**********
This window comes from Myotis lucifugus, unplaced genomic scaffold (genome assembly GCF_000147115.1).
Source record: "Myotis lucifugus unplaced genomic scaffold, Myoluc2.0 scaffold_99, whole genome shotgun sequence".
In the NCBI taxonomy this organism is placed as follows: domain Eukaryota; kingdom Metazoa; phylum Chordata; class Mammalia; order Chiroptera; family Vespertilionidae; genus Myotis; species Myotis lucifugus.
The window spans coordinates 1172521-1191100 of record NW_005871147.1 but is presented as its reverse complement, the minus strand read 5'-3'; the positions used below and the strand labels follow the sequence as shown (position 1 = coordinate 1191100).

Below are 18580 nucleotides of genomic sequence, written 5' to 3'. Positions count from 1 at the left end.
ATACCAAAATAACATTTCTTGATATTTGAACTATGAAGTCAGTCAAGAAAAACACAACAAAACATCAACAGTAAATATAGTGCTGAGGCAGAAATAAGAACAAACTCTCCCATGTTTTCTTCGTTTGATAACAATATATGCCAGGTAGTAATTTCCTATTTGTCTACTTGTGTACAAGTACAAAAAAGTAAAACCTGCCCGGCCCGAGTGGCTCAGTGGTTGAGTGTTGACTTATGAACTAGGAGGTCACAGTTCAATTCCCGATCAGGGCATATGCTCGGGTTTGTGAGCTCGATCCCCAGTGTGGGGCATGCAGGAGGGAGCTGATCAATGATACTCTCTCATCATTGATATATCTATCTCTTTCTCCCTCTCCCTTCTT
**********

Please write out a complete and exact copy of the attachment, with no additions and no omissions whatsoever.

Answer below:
This window comes from Myotis lucifugus, unplaced genomic scaffold (genome assembly GCF_000147115.1).
Source record: "Myotis lucifugus unplaced genomic scaffold, Myoluc2.0 scaffold_99, whole genome shotgun sequence".
In the NCBI taxonomy this organism is placed as follows: domain Eukaryota; kingdom Metazoa; phylum Chordata; class Mammalia; order Chiroptera; family Vespertilionidae; genus Myotis; species Myotis lucifugus.
The window spans coordinates 1172521-1191100 of record NW_005871147.1 but is presented as its reverse complement, the minus strand read 5'-3'; the positions used below and the strand labels follow the sequence as shown (position 1 = coordinate 1191100).

Below are 18580 nucleotides of genomic sequence, written 5' to 3'. Positions count from 1 at the left end.
ATACCAAAATAACATTTCTTGATATTTGAACTATGAAGTCAGTCAAGAAAAACACAACAAAACATCAACAGTAAATATAGTGCTGAGGCAGAAATAAGAACAAACTCTCCCATGTTTTCTTCGTTTGATAACAATATATGCCAGGTAGTAATTTCCTATTTGTCTACTTGTGTACAAGTACAAAAAAGTAAAACCTGCCCGGCCCGAGTGGCTCAGTGGTTGAGTGTTGACTTATGAACTAGGAGGTCACAGTTCAATTCCCGATCAGGGCATATGCTCGGGTTTGTGAGCTCGATCCCCAGTGTGGGGCATGCAGGAGGGAGCTGATCAATGATACTCTCTCATCATTGATATATCTATCTCTTTCTCCCTCTCCCTTCTT